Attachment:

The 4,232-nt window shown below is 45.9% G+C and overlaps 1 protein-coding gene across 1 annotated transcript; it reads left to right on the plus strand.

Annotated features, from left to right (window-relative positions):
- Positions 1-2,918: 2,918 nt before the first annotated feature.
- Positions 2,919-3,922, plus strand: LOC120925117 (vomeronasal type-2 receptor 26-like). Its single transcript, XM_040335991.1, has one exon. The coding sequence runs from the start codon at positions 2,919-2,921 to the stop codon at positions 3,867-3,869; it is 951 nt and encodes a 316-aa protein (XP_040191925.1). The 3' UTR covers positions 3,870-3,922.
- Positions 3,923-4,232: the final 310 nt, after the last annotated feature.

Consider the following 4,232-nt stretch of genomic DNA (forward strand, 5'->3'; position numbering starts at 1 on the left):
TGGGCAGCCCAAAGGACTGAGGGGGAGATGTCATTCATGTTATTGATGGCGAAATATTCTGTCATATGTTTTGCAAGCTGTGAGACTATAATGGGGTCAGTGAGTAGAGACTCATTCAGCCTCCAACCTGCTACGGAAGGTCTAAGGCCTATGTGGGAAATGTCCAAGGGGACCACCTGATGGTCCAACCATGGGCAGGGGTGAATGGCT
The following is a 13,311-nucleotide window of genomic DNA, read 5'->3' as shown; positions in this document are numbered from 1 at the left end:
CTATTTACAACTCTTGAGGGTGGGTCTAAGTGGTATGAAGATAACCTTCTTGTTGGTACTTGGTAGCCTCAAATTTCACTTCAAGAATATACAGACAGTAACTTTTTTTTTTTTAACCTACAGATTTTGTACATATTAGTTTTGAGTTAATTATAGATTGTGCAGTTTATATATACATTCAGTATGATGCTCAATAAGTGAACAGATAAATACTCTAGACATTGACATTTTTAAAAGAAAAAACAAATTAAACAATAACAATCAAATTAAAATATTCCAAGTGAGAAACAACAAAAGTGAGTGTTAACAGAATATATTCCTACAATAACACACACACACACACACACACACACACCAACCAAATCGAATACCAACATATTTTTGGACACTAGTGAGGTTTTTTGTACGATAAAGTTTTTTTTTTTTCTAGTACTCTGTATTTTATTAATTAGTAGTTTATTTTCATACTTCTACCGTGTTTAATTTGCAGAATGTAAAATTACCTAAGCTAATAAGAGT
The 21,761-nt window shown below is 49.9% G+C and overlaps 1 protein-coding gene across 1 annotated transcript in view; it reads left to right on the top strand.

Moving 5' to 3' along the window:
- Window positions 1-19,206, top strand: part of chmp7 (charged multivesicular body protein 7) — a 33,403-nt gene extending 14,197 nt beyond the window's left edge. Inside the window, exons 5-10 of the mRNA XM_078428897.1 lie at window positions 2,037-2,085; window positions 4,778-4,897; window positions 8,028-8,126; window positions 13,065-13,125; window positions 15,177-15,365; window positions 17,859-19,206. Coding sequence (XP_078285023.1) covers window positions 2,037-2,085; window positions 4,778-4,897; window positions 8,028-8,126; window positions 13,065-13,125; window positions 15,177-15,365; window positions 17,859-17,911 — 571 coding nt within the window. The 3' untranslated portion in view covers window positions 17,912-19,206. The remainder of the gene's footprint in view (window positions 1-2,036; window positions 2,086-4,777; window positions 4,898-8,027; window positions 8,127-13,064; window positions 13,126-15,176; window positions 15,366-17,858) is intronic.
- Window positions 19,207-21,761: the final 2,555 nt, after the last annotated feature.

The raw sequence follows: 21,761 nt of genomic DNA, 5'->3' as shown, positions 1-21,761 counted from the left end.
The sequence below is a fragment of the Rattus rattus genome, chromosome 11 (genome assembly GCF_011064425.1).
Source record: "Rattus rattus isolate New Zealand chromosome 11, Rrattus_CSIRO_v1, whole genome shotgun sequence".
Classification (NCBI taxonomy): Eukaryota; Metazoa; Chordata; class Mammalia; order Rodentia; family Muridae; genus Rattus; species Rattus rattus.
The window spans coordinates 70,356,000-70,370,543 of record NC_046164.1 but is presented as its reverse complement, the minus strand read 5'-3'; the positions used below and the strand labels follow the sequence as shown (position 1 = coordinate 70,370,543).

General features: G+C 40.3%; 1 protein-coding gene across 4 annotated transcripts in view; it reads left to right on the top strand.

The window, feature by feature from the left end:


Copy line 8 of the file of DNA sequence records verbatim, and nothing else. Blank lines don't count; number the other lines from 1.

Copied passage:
The following is a 13,311-nucleotide window of genomic DNA, read 5'->3' as shown; positions in this document are numbered from 1 at the left end: